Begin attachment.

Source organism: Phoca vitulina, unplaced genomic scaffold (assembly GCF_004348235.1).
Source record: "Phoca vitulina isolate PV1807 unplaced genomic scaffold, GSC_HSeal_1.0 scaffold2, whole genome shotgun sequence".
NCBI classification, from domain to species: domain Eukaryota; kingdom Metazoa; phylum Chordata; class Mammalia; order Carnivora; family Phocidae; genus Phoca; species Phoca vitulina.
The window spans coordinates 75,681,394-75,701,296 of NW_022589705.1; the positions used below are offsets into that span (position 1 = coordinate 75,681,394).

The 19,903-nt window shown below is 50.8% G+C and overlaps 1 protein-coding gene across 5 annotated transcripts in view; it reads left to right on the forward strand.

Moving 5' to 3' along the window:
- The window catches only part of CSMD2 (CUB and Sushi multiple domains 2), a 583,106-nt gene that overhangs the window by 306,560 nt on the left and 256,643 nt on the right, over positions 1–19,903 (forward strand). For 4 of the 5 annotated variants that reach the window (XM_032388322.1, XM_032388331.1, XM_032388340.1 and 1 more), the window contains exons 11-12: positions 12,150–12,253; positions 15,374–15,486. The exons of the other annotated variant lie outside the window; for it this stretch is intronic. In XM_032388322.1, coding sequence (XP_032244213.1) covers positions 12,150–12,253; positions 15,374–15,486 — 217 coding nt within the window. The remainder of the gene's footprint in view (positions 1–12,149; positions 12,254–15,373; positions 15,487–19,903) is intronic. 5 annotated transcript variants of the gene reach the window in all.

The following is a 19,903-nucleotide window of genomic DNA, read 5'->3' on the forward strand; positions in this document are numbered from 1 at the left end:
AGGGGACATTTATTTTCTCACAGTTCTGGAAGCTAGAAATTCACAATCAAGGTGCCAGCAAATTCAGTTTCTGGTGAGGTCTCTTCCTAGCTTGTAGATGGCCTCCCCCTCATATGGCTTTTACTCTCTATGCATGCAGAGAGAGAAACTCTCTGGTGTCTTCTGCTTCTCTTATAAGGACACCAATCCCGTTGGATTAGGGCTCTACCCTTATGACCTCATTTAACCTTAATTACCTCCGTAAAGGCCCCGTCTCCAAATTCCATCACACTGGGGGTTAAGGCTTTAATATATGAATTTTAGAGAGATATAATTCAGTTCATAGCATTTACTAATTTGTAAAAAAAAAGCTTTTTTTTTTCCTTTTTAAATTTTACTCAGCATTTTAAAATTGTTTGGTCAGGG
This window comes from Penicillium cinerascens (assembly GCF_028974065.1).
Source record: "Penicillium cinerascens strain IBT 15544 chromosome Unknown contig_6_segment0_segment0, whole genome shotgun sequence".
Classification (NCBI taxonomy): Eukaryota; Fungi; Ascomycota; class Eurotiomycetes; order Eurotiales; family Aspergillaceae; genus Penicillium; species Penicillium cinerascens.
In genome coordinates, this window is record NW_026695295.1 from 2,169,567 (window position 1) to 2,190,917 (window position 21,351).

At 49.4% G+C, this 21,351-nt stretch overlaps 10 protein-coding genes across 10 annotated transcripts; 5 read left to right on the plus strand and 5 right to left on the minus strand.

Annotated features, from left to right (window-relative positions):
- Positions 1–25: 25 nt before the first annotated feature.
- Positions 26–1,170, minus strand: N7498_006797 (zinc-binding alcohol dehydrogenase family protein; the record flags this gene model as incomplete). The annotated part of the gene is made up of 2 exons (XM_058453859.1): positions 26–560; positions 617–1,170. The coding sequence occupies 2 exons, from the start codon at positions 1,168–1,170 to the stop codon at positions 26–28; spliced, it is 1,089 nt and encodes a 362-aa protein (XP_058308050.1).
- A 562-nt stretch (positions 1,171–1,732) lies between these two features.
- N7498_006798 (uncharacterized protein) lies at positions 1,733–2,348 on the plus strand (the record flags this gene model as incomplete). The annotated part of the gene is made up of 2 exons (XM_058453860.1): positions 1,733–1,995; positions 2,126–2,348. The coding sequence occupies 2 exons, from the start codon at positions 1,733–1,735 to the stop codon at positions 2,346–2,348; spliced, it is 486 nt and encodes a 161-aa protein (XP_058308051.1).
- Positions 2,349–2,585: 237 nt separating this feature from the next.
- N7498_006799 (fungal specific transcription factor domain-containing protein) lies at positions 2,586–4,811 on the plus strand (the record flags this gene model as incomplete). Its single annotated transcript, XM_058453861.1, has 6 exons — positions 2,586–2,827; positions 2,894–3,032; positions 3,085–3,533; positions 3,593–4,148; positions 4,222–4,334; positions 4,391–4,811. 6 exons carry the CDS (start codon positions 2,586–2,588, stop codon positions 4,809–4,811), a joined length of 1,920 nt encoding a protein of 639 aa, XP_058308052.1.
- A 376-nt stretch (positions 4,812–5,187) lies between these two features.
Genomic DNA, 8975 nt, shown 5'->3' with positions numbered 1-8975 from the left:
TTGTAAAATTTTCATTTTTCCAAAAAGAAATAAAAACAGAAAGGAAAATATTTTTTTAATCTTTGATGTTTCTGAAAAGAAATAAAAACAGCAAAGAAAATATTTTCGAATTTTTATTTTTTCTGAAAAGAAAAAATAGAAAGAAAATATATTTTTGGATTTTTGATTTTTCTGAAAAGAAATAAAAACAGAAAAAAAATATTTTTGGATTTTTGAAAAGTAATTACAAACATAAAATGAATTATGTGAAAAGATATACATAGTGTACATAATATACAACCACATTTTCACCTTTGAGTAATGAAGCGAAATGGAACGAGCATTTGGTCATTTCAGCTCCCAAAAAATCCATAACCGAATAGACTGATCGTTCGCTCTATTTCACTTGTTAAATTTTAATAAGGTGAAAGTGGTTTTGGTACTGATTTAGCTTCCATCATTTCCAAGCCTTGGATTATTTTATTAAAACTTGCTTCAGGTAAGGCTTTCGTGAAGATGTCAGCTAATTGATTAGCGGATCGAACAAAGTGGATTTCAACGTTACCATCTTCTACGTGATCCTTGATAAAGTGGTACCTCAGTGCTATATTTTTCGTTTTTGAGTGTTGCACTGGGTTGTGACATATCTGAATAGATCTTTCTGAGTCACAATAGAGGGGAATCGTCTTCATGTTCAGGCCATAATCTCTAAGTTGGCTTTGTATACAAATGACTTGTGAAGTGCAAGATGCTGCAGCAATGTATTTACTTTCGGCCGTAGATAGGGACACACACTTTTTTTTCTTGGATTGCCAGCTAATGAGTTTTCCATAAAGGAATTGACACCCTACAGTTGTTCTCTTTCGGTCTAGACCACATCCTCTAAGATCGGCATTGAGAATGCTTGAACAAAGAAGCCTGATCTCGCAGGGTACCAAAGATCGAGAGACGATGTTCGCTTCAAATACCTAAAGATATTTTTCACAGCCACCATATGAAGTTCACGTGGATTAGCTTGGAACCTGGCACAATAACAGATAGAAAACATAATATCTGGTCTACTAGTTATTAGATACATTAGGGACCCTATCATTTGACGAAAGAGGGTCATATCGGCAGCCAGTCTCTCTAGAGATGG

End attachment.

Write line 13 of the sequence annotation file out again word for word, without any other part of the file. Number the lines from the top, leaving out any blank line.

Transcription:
In genome coordinates, this window is record NW_026695295.1 from 2,169,567 (window position 1) to 2,190,917 (window position 21,351).